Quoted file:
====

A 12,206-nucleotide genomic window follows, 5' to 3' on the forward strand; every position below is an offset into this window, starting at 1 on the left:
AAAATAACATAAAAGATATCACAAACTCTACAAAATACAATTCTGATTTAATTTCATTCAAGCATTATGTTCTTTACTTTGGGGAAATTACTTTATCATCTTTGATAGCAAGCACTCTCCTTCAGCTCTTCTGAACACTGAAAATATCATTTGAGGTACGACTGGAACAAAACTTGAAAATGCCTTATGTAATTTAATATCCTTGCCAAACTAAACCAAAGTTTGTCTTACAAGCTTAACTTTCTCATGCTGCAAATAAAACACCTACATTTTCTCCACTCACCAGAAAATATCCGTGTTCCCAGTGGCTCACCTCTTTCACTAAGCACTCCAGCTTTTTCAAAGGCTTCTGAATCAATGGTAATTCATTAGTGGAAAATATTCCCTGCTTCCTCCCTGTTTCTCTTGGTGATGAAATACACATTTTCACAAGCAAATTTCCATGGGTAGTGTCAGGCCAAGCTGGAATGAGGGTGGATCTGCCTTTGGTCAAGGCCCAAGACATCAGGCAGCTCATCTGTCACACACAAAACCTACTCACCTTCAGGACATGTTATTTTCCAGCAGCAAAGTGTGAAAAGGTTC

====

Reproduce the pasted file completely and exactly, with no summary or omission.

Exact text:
A 12,206-nucleotide genomic window follows, 5' to 3' on the forward strand; every position below is an offset into this window, starting at 1 on the left:
AAAATAACATAAAAGATATCACAAACTCTACAAAATACAATTCTGATTTAATTTCATTCAAGCATTATGTTCTTTACTTTGGGGAAATTACTTTATCATCTTTGATAGCAAGCACTCTCCTTCAGCTCTTCTGAACACTGAAAATATCATTTGAGGTACGACTGGAACAAAACTTGAAAATGCCTTATGTAATTTAATATCCTTGCCAAACTAAACCAAAGTTTGTCTTACAAGCTTAACTTTCTCATGCTGCAAATAAAACACCTACATTTTCTCCACTCACCAGAAAATATCCGTGTTCCCAGTGGCTCACCTCTTTCACTAAGCACTCCAGCTTTTTCAAAGGCTTCTGAATCAATGGTAATTCATTAGTGGAAAATATTCCCTGCTTCCTCCCTGTTTCTCTTGGTGATGAAATACACATTTTCACAAGCAAATTTCCATGGGTAGTGTCAGGCCAAGCTGGAATGAGGGTGGATCTGCCTTTGGTCAAGGCCCAAGACATCAGGCAGCTCATCTGTCACACACAAAACCTACTCACCTTCAGGACATGTTATTTTCCAGCAGCAAAGTGTGAAAAGGTTC